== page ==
Archive for the ‘what does this have to do w/ org theory?’ Category
A couple of weeks ago, I had the pleasure of attending the Cincinnati premiere of Miles Ahead, the new film directed by Don Cheadle. A while back, I donated to the crowd funding project for the movie and got a ticket to this event so I was thrilled to see the project come to life. I thought Miles Ahead was a great film and I want to take a few minutes to explain what is impressive about it.
Any Miles Davis film faces two problems. First, Miles Davis was a horrible human being. He was a drug addict, wife beater, philanderer, plagiarist, dead beat dad, and a homophobe. I’m sure I’ve missed something, the dude was crooked. So you can’t make a truthful movie that presents Miles as a lovable or misunderstood guy. Second, there is no arc to Miles’ career. As early as high school, he was recognized as an extraordinarily talented musician. He was accepted to Juliard and offered a job playing trumpet in Duke Ellington’s band. Throughout his entire career, he was always pushing. There is no “high point” or great point of recognition. So you can’t make a movie that leads up to “the moment” when Miles finally made it, or when he overcomes some great adversity. His life is more or less a story of continual evolution.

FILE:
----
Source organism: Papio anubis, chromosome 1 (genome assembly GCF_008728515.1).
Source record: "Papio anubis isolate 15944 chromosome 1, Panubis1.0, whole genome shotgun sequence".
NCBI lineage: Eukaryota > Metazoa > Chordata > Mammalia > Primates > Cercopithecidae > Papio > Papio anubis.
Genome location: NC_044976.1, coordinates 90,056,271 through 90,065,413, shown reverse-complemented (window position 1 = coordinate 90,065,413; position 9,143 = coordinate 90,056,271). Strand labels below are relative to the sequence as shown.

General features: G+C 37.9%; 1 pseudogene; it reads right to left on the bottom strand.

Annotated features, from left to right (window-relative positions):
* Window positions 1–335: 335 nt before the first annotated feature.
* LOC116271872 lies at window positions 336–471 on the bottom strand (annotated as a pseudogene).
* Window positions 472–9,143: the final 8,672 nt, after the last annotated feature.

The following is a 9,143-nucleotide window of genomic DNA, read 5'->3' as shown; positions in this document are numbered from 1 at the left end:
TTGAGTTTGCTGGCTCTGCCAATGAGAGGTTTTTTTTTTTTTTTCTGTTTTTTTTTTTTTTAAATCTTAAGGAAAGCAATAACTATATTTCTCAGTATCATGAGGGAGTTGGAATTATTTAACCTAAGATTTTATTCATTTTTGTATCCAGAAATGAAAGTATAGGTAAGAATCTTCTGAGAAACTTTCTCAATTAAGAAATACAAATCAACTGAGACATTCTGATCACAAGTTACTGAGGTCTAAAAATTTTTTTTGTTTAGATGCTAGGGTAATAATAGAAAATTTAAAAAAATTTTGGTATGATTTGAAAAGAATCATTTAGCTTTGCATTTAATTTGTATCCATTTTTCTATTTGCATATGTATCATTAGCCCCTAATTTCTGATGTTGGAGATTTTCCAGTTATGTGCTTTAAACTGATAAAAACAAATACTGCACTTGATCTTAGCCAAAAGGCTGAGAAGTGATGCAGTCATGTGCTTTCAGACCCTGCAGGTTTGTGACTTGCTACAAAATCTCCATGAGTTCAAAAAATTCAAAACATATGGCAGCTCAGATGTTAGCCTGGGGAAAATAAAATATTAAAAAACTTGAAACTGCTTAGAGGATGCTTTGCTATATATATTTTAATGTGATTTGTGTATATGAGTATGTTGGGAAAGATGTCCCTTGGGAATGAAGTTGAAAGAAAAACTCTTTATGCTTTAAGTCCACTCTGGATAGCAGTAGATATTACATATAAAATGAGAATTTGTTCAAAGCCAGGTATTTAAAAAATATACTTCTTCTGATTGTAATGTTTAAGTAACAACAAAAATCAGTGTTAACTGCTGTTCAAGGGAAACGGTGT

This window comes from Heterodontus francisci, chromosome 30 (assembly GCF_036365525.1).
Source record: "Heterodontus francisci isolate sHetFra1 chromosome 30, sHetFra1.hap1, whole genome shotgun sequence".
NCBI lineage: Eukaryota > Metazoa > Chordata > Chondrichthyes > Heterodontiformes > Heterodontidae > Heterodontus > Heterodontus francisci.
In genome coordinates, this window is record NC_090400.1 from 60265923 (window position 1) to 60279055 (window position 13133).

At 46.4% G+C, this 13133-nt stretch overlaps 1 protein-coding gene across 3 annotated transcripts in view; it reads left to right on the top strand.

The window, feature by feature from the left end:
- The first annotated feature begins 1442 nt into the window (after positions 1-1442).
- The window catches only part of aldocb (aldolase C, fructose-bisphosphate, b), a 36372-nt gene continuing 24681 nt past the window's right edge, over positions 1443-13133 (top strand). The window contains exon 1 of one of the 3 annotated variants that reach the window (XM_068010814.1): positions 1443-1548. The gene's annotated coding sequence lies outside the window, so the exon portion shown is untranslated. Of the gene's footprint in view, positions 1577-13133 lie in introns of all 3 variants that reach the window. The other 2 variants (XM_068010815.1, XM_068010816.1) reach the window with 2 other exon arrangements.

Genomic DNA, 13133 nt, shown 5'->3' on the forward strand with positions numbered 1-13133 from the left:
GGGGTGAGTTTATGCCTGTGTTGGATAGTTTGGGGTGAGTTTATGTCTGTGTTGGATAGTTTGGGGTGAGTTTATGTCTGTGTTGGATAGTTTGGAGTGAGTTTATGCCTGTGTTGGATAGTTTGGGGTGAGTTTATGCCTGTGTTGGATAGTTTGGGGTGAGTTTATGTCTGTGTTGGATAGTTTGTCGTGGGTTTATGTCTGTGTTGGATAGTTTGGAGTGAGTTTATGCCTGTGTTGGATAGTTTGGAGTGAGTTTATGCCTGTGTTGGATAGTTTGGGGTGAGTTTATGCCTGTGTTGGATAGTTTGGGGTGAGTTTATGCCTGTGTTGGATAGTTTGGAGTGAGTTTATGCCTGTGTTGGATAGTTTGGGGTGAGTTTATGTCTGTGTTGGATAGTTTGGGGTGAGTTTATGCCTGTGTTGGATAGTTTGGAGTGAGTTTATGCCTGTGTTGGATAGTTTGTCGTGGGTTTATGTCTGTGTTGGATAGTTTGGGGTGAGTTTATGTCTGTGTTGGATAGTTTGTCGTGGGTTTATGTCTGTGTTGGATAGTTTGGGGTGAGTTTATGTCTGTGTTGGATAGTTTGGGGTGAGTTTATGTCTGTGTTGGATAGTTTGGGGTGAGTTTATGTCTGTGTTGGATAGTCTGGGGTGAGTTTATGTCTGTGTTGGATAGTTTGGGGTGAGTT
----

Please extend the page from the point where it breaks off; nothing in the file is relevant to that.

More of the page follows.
Cheadle solves this problem by simply making it up. The movie is fiction and Cheadle uses various points in the action to cue flashbacks to moments that recall Miles’ life, mainly in the late 1950s and 1960s. A lot of reviewers were upset that the movie doesn’t review his early life, but that’s ok by me. It’s not a documentary. There’s even dialogue where Miles explains to another character that he’s not going to bother with the whole story of where he grew up. He’s just not into dwelling on the past.
I agree with the reviewers that the “plot” of the film – Miles has to recover a stolen recording – is hokey, but I forgive because the plot isn’t that important. What is more important is the film’s impressionism, attitude, and flare. And this is very consistent with how Miles played music and approached his personal style. Finally, I also note that the film does a good job covering Miles the horrible human being. It doesn’t dwell on the depravity, but uses his more introspective moments to explore the good and bad moments in his life. If you love jazz, you should definitely see this film.
With growing awareness of performance art, some of us have the daily task of expressing our artistry as upstairs neighbors.